Everyday Security Basics


The issues underlying security on the Internet are not that different from security issues we face when making everyday transactions. These issues are not just about monetary transactions that involve the exchange of money during purchases, but any transaction where there is dissemination of critical information such as social security or other uniquely identifying numbers, or of limited resources, such as money.

Transactions rely on a level of trust between the parties involved in the transaction. The person disseminating information must prove to the person receiving information that she is who she claims to be. The person receiving the information must also prove to the person disseminating the information that he will hold the information in confidence and use it responsibly and appropriately. In many situations, the second person may also have information to disseminate based on the received information. In this case, both parties must prove their identities to the other.

As an example, imagine that Person A is trying to get a Personal Identification Number (PIN) and password for using a calling card from Person B. Before issuing the PIN and password, Person B requests Person A's credit card number to which it will charge the cost of the calls. Before giving out the credit card number, Person A must be sure that Person B is who he says he is, e.g., a legitimate representative of the phone company. Person A must also prove to Person B that she is who she says she is and the legitimate owner of the credit card. Otherwise, if Person A is not the legitimate owner of the credit card, the credit card company may not release funds to the phone company even though Person A has used the calling card to make calls. Figure 8-1 illustrates this conversation between the two people and shows the importance of trust in the transaction.

Figure 8-1. The importance of trust between transacting parties.

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Every transaction involves risks, whether the transaction is an online Internet-based transaction or a standard face-to-face interaction-based transaction. These risks can be classified into four broad categories:

  • Identity risks: The party with whom you are transacting is not who he says he is; the party is an imposter. The imposter could be an individual or a retail merchant. A retailer may use the exact or similar name of a trusted brand to deceive its customers. Although this is more difficult to do (at least for very long) for merchants that have a physical presence (e.g., brick-and-mortar companies), it is easier and more prevalent with online, mail order, and telephone-based businesses.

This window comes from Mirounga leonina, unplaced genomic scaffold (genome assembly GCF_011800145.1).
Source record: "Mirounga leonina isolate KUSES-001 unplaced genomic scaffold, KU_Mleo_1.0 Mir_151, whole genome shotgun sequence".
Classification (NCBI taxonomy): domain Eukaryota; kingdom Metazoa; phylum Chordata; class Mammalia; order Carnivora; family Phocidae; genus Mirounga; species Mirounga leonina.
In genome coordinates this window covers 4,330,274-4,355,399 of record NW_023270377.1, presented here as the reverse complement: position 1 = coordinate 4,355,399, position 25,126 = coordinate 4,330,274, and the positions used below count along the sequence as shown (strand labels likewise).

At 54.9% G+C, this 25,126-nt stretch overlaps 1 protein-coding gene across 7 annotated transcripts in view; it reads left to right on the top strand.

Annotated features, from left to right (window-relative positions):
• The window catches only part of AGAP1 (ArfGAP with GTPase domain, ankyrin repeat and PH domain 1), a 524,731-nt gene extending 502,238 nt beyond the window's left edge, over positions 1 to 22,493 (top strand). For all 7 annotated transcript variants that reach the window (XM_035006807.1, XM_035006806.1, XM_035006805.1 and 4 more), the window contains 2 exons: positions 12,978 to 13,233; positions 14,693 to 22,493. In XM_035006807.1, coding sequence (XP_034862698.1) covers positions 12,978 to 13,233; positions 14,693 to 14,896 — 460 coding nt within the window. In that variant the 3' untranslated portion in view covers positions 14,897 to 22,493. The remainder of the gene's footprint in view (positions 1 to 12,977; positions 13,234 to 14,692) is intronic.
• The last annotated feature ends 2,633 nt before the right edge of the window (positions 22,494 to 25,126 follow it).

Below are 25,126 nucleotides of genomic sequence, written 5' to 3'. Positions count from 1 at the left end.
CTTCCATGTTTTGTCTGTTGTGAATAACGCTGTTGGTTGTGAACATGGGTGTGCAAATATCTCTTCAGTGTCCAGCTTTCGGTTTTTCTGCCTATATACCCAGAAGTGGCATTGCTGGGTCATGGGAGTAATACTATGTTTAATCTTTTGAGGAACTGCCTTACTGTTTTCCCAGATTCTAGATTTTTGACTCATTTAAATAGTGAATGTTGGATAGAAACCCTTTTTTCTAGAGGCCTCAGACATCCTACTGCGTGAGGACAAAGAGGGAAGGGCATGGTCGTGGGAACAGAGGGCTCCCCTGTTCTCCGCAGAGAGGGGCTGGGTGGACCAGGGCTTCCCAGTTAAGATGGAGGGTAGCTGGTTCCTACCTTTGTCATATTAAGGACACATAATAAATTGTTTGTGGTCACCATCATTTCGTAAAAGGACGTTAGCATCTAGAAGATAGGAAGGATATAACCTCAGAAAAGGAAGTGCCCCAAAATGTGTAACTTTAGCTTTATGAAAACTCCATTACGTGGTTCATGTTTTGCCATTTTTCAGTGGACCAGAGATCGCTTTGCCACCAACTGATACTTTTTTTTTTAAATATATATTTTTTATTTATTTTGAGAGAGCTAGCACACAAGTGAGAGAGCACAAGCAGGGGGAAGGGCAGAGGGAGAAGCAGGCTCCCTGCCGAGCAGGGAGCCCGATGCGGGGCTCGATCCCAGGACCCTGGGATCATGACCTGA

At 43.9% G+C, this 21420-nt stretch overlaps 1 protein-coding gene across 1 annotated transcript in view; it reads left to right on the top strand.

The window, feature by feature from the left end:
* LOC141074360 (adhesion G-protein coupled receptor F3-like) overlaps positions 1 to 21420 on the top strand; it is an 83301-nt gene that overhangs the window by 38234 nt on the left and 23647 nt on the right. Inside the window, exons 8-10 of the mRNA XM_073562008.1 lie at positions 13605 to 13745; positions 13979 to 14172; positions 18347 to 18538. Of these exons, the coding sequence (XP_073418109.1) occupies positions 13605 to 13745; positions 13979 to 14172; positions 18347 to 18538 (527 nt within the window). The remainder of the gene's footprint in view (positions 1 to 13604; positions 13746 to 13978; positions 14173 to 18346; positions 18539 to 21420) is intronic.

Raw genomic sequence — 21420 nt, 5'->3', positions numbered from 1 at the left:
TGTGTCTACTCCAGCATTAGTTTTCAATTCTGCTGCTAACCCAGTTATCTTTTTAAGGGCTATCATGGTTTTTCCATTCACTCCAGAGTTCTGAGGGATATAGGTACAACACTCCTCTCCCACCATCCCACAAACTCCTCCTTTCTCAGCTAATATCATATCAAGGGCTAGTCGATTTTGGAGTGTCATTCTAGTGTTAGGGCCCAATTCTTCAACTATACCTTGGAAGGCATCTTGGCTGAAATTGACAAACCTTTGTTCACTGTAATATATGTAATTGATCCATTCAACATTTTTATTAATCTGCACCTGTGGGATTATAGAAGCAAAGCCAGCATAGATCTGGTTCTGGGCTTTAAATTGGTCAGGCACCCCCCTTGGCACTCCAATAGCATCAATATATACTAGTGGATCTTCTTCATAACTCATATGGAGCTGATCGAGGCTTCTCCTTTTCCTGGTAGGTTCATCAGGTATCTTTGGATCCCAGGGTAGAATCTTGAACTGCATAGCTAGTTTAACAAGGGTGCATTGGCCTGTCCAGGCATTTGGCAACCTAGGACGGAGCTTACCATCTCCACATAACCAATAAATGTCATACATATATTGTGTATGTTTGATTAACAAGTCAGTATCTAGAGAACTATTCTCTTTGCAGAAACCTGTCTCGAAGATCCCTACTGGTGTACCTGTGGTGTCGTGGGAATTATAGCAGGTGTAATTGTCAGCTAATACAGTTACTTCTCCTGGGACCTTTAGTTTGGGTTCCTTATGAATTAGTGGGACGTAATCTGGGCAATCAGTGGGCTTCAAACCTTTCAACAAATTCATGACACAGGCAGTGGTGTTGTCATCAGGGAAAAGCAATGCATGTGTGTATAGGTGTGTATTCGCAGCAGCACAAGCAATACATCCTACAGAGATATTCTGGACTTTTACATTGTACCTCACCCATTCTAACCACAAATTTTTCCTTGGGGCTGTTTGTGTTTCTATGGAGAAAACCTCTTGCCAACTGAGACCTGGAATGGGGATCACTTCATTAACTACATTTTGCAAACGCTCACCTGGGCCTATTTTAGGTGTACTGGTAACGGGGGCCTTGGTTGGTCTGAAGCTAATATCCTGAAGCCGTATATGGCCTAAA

• Information theft: The person to whom you gave your critical personal information uses it not only for the current transaction, but also for subsequent unauthorized transactions. A personal credit card number may be given to a retailer for a legitimate purchase. Later, the retailer may use the credit card number to make transactions on his own behalf that are unknown to and unauthorized by the credit card holder.

  • Information interception: A person different from the person to whom you legitimately gave your personal information intercepts the information and uses it to his benefit. Interception of personal information such as credit card numbers can occur through others overhearing your telephone conversation with phone-based businesses, looking over your shoulder at checkout counters and automatic teller machines (ATMs), or by simply going through your personal mail.

  • Negligence: A person who is both legitimate in his identity and to whom you legitimately provided your personal information may carelessly make that information available or easier to access by others. A call center operator of a telephone-based business may write down your name and credit card number on a piece of paper and then later enter the information into the computer for a legitimate transaction. She may negligently forget to destroy or shred the paper and instead simply discard it. A third-party may locate that piece of paper and use the information for his personal gain.

These categories of risks are all around us throughout our everyday lives. As some of the examples described, even if one were to completely avoid computers and the Internet, the potential for risk in doing transactions is very much present.

But, the increasing use of computers for electronic transactions increases the potential for security breaches. At the same time, electronic transactions provide more opportunities to identify, document, and trap security breaches. In the next section, we discuss the importance of looking at security from an end-to-end perspective, and not just a point-to-point one.



Developing Enterprise Web Services. An Architect's Guide
Developing Enterprise Web Services: An Architects Guide: An Architects Guide
ISBN: 0131401602
EAN: 2147483647
Year: 2003
Pages: 141

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